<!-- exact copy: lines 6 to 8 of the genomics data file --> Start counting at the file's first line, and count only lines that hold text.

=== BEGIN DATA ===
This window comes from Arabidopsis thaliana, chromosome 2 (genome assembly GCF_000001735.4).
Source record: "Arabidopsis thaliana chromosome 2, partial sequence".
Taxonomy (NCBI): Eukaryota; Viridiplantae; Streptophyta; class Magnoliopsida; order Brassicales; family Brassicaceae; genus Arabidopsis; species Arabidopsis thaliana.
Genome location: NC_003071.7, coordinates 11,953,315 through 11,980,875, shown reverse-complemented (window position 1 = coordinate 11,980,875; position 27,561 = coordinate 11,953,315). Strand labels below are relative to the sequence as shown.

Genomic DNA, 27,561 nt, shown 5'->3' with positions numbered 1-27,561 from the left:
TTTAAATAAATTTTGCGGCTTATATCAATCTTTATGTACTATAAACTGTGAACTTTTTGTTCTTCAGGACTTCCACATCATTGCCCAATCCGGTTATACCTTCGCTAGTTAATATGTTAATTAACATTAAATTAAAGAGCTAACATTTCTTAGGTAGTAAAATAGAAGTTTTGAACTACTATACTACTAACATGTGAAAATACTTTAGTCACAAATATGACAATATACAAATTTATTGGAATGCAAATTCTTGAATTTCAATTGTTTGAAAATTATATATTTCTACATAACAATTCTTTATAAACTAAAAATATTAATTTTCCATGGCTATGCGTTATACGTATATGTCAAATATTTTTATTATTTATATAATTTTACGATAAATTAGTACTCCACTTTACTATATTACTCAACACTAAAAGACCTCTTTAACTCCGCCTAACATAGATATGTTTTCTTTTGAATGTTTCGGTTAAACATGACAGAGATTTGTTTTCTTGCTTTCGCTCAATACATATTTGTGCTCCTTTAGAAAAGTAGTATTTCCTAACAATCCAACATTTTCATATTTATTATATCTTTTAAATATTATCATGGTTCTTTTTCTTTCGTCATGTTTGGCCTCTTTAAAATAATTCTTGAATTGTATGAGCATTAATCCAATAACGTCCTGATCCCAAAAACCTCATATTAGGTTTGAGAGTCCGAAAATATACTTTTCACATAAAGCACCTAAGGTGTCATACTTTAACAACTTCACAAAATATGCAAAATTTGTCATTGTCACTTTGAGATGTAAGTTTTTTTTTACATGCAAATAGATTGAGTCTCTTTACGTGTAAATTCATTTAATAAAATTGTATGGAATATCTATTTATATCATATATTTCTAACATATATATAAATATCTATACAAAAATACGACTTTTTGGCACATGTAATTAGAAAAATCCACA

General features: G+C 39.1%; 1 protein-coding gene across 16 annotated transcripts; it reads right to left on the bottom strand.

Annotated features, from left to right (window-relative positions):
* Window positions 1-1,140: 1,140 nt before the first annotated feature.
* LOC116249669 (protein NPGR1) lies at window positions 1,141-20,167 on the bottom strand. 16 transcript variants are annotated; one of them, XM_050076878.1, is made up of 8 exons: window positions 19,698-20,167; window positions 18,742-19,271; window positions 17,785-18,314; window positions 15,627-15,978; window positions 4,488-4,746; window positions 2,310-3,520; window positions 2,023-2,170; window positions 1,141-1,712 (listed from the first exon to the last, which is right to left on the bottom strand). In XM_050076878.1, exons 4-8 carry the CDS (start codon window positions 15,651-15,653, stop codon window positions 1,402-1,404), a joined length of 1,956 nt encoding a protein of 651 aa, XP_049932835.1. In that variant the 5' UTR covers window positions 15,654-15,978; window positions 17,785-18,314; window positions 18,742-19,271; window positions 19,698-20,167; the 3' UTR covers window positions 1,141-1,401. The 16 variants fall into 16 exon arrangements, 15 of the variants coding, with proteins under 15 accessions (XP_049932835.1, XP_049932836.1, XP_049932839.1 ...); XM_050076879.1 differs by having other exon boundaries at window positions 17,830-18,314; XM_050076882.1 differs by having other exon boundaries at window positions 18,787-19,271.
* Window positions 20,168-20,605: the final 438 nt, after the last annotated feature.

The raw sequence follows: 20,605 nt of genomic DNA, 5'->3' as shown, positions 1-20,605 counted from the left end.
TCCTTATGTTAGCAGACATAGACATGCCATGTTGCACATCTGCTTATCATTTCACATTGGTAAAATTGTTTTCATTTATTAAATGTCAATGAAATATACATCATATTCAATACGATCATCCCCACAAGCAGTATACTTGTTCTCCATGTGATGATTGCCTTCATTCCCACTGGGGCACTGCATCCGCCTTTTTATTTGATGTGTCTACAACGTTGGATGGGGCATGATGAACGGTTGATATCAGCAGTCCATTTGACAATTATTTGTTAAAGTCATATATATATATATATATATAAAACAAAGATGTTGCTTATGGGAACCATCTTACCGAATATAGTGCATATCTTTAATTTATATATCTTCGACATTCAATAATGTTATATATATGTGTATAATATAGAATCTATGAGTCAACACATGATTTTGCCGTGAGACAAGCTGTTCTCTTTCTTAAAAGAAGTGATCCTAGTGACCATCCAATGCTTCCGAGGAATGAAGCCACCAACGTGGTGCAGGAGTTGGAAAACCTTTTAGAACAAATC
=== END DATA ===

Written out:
TTTAAATAAATTTTGCGGCTTATATCAATCTTTATGTACTATAAACTGTGAACTTTTTGTTCTTCAGGACTTCCACATCATTGCCCAATCCGGTTATACCTTCGCTAGTTAATATGTTAATTAACATTAAATTAAAGAGCTAACATTTCTTAGGTAGTAAAATAGAAGTTTTGAACTACTATACTACTAACATGTGAAAATACTTTAGTCACAAATATGACAATATACAAATTTATTGGAATGCAAATTCTTGAATTTCAATTGTTTGAAAATTATATATTTCTACATAACAATTCTTTATAAACTAAAAATATTAATTTTCCATGGCTATGCGTTATACGTATATGTCAAATATTTTTATTATTTATATAATTTTACGATAAATTAGTACTCCACTTTACTATATTACTCAACACTAAAAGACCTCTTTAACTCCGCCTAACATAGATATGTTTTCTTTTGAATGTTTCGGTTAAACATGACAGAGATTTGTTTTCTTGCTTTCGCTCAATACATATTTGTGCTCCTTTAGAAAAGTAGTATTTCCTAACAATCCAACATTTTCATATTTATTATATCTTTTAAATATTATCATGGTTCTTTTTCTTTCGTCATGTTTGGCCTCTTTAAAATAATTCTTGAATTGTATGAGCATTAATCCAATAACGTCCTGATCCCAAAAACCTCATATTAGGTTTGAGAGTCCGAAAATATACTTTTCACATAAAGCACCTAAGGTGTCATACTTTAACAACTTCACAAAATATGCAAAATTTGTCATTGTCACTTTGAGATGTAAGTTTTTTTTTACATGCAAATAGATTGAGTCTCTTTACGTGTAAATTCATTTAATAAAATTGTATGGAATATCTATTTATATCATATATTTCTAACATATATATAAATATCTATACAAAAATACGACTTTTTGGCACATGTAATTAGAAAAATCCACA

General features: G+C 39.1%; 1 protein-coding gene across 16 annotated transcripts; it reads right to left on the bottom strand.

Annotated features, from left to right (window-relative positions):